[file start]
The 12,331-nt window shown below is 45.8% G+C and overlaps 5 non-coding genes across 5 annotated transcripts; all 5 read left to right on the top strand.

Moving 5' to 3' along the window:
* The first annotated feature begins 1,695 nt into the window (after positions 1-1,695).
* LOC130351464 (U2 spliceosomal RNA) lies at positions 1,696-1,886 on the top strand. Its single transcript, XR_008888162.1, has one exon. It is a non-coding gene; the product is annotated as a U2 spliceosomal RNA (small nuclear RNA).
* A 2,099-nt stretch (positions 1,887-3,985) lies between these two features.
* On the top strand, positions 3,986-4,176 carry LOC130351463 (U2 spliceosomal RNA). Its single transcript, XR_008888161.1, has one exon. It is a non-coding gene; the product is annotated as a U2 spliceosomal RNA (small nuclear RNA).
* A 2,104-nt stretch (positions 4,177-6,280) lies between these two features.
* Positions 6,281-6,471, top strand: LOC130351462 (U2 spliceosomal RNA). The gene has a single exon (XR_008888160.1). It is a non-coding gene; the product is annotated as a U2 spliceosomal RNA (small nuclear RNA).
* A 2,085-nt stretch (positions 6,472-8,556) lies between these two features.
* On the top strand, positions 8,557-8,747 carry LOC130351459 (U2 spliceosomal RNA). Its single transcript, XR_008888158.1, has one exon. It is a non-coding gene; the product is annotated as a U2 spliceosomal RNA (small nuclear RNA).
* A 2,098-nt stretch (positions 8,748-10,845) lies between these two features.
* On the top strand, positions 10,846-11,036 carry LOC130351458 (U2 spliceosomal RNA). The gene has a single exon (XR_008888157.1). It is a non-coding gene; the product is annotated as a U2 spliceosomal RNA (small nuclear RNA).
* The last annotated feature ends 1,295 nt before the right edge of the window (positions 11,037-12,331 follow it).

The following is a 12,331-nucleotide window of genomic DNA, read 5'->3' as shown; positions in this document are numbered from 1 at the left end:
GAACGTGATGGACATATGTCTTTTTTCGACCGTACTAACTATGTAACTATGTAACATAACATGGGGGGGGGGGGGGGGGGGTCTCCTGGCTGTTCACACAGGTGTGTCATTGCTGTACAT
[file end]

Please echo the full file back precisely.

The 12,331-nt window shown below is 45.8% G+C and overlaps 5 non-coding genes across 5 annotated transcripts; all 5 read left to right on the top strand.

Moving 5' to 3' along the window:
* The first annotated feature begins 1,695 nt into the window (after positions 1-1,695).
* LOC130351464 (U2 spliceosomal RNA) lies at positions 1,696-1,886 on the top strand. Its single transcript, XR_008888162.1, has one exon. It is a non-coding gene; the product is annotated as a U2 spliceosomal RNA (small nuclear RNA).
* A 2,099-nt stretch (positions 1,887-3,985) lies between these two features.
* On the top strand, positions 3,986-4,176 carry LOC130351463 (U2 spliceosomal RNA). Its single transcript, XR_008888161.1, has one exon. It is a non-coding gene; the product is annotated as a U2 spliceosomal RNA (small nuclear RNA).
* A 2,104-nt stretch (positions 4,177-6,280) lies between these two features.
* Positions 6,281-6,471, top strand: LOC130351462 (U2 spliceosomal RNA). The gene has a single exon (XR_008888160.1). It is a non-coding gene; the product is annotated as a U2 spliceosomal RNA (small nuclear RNA).
* A 2,085-nt stretch (positions 6,472-8,556) lies between these two features.
* On the top strand, positions 8,557-8,747 carry LOC130351459 (U2 spliceosomal RNA). Its single transcript, XR_008888158.1, has one exon. It is a non-coding gene; the product is annotated as a U2 spliceosomal RNA (small nuclear RNA).
* A 2,098-nt stretch (positions 8,748-10,845) lies between these two features.
* On the top strand, positions 10,846-11,036 carry LOC130351458 (U2 spliceosomal RNA). The gene has a single exon (XR_008888157.1). It is a non-coding gene; the product is annotated as a U2 spliceosomal RNA (small nuclear RNA).
* The last annotated feature ends 1,295 nt before the right edge of the window (positions 11,037-12,331 follow it).

The following is a 12,331-nucleotide window of genomic DNA, read 5'->3' as shown; positions in this document are numbered from 1 at the left end:
GAACGTGATGGACATATGTCTTTTTTCGACCGTACTAACTATGTAACTATGTAACATAACATGGGGGGGGGGGGGGGGGGGTCTCCTGGCTGTTCACACAGGTGTGTCATTGCTGTACAT